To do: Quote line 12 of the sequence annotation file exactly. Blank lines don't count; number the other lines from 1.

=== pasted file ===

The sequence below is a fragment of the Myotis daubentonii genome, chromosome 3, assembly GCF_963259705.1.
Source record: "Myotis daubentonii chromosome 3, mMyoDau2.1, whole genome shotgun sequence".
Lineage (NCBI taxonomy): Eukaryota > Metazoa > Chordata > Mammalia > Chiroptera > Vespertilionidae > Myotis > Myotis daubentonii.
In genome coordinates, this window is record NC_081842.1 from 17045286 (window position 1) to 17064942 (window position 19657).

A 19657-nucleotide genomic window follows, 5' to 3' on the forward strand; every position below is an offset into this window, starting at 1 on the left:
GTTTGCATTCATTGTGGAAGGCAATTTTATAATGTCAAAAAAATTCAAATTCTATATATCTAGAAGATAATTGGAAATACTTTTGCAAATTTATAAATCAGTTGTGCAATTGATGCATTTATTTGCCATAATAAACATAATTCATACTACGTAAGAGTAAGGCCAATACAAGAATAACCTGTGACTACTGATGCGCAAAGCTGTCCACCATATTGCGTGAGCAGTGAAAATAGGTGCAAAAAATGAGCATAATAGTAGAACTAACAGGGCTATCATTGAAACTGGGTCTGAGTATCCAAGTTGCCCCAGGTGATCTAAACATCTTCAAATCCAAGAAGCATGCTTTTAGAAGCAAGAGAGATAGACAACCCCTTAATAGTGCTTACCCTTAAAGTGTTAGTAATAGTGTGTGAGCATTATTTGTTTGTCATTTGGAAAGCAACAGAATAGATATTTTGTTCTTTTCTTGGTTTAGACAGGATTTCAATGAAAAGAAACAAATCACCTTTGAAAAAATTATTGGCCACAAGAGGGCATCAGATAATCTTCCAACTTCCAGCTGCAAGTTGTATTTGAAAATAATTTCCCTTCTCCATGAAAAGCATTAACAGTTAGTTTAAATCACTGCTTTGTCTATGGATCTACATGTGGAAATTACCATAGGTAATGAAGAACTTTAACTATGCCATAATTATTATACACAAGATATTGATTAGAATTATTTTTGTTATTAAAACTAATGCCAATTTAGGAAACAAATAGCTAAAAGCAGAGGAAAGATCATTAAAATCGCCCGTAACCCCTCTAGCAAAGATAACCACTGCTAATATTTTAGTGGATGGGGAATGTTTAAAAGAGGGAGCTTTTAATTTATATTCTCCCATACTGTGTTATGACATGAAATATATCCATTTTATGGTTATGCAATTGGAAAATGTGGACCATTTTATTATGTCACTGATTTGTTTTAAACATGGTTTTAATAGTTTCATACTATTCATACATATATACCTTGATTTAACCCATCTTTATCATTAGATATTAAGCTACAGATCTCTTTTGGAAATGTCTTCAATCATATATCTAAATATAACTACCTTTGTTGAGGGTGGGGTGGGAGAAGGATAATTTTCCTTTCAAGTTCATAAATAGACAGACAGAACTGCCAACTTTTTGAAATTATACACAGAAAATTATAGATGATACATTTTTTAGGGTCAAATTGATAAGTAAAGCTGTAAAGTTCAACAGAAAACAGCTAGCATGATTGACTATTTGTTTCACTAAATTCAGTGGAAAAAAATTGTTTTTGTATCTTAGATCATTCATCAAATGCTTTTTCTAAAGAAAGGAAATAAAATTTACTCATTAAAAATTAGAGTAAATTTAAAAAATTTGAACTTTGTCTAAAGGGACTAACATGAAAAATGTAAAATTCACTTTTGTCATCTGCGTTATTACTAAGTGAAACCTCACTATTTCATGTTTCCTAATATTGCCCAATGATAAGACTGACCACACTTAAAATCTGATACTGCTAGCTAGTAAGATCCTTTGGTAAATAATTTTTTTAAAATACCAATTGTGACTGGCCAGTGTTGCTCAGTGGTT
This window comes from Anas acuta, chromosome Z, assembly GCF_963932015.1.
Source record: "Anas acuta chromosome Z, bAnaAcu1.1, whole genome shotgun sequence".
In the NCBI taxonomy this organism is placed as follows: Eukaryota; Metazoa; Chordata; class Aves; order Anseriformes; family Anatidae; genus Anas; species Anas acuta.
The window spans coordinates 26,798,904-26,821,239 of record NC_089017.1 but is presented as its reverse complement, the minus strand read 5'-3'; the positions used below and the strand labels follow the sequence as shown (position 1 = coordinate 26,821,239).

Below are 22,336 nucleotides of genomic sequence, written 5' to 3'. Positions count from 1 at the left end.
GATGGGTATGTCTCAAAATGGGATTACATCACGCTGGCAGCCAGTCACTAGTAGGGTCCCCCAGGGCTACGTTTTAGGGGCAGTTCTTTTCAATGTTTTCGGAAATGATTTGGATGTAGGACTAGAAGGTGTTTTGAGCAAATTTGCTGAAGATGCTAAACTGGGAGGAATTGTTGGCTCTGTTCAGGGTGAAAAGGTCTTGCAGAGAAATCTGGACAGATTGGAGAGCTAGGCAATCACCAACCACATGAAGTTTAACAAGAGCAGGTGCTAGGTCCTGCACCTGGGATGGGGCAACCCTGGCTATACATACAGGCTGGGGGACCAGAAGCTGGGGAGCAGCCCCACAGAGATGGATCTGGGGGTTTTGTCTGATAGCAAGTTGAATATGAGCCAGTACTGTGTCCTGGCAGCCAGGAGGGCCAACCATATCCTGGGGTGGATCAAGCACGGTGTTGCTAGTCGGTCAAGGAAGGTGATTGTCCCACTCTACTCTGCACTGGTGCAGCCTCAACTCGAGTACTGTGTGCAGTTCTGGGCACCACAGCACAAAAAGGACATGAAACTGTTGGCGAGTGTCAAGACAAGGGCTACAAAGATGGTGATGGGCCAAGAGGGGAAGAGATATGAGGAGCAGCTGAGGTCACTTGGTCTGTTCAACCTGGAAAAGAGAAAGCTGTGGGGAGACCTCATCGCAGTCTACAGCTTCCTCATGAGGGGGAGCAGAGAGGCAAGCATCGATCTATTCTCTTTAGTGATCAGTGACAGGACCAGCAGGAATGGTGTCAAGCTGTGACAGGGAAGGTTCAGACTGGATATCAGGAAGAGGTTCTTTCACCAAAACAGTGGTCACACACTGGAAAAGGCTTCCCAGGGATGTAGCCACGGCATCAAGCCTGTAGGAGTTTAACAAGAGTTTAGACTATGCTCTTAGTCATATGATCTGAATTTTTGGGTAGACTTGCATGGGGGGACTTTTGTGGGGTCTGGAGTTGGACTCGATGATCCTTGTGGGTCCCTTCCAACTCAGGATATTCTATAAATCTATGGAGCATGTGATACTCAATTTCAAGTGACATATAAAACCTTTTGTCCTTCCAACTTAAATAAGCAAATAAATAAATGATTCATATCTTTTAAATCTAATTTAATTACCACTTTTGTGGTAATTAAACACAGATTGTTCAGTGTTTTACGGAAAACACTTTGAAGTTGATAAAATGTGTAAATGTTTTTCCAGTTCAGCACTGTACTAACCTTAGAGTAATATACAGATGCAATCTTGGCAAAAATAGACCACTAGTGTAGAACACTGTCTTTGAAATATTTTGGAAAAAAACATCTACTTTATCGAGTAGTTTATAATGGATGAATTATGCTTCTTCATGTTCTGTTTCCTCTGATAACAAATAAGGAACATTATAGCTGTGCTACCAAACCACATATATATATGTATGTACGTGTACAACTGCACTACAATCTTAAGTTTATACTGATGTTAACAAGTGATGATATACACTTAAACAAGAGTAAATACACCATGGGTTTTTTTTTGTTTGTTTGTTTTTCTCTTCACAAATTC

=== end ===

GATGGGTATGTCTCAAAATGGGATTACATCACGCTGGCAGCCAGTCACTAGTAGGGTCCCCCAGGGCTACGTTTTAGGGGCAGTTCTTTTCAATGTTTTCGGAAATGATTTGGATGTAGGACTAGAAGGTGTTTTGAGCAAATTTGCTGAAGATGCTAAACTGGGAGGAATTGTTGGCTCTGTTCAGGGTGAAAAGGTCTTGCAGAGAAATCTGGACAGATTGGAGAGCTAGGCAATCACCAACCACATGAAGTTTAACAAGAGCAGGTGCTAGGTCCTGCACCTGGGATGGGGCAACCCTGGCTATACATACAGGCTGGGGGACCAGAAGCTGGGGAGCAGCCCCACAGAGATGGATCTGGGGGTTTTGTCTGATAGCAAGTTGAATATGAGCCAGTACTGTGTCCTGGCAGCCAGGAGGGCCAACCATATCCTGGGGTGGATCAAGCACGGTGTTGCTAGTCGGTCAAGGAAGGTGATTGTCCCACTCTACTCTGCACTGGTGCAGCCTCAACTCGAGTACTGTGTGCAGTTCTGGGCACCACAGCACAAAAAGGACATGAAACTGTTGGCGAGTGTCAAGACAAGGGCTACAAAGATGGTGATGGGCCAAGAGGGGAAGAGATATGAGGAGCAGCTGAGGTCACTTGGTCTGTTCAACCTGGAAAAGAGAAAGCTGTGGGGAGACCTCATCGCAGTCTACAGCTTCCTCATGAGGGGGAGCAGAGAGGCAAGCATCGATCTATTCTCTTTAGTGATCAGTGACAGGACCAGCAGGAATGGTGTCAAGCTGTGACAGGGAAGGTTCAGACTGGATATCAGGAAGAGGTTCTTTCACCAAAACAGTGGTCACACACTGGAAAAGGCTTCCCAGGGATGTAGCCACGGCATCAAGCCTGTAGGAGTTTAACAAGAGTTTAGACTATGCTCTTAGTCATATGATCTGAATTTTTGGGTAGACTTGCATGGGGGGACTTTTGTGGGGTCTGGAGTTGGACTCGATGATCCTTGTGGGTCCCTTCCAACTCAGGATATTCTATAAATCTATGGAGCATGTGATACTCAATTTCAAGTGACATATAAAACCTTTTGTCCTTCCAACTTAAATAAGCAAATAAATAAATGATTCATATCTTTTAAATCTAATTTAATTACCACTTTTGTGGTAATTAAACACAGATTGTTCAGTGTTTTACGGAAAACACTTTGAAGTTGATAAAATGTGTAAATGTTTTTCCAGTTCAGCACTGTACTAACCTTAGAGTAATATACAGATGCAATCTTGGCAAAAATAGACCACTAGTGTAGAACACTGTCTTTGAAATATTTTGGAAAAAAACATCTACTTTATCGAGTAGTTTATAATGGATGAATTATGCTTCTTCATGTTCTGTTTCCTCTGATAACAAATAAGGAACATTATAGCTGTGCTACCAAACCACATATATATATGTATGTACGTGTACAACTGCACTACAATCTTAAGTTTATACTGATGTTAACAAGTGATGATATACACTTAAACAAGAGTAAATACACCATGGGTTTTTTTTTGTTTGTTTGTTTTTCTCTTCACAAATTC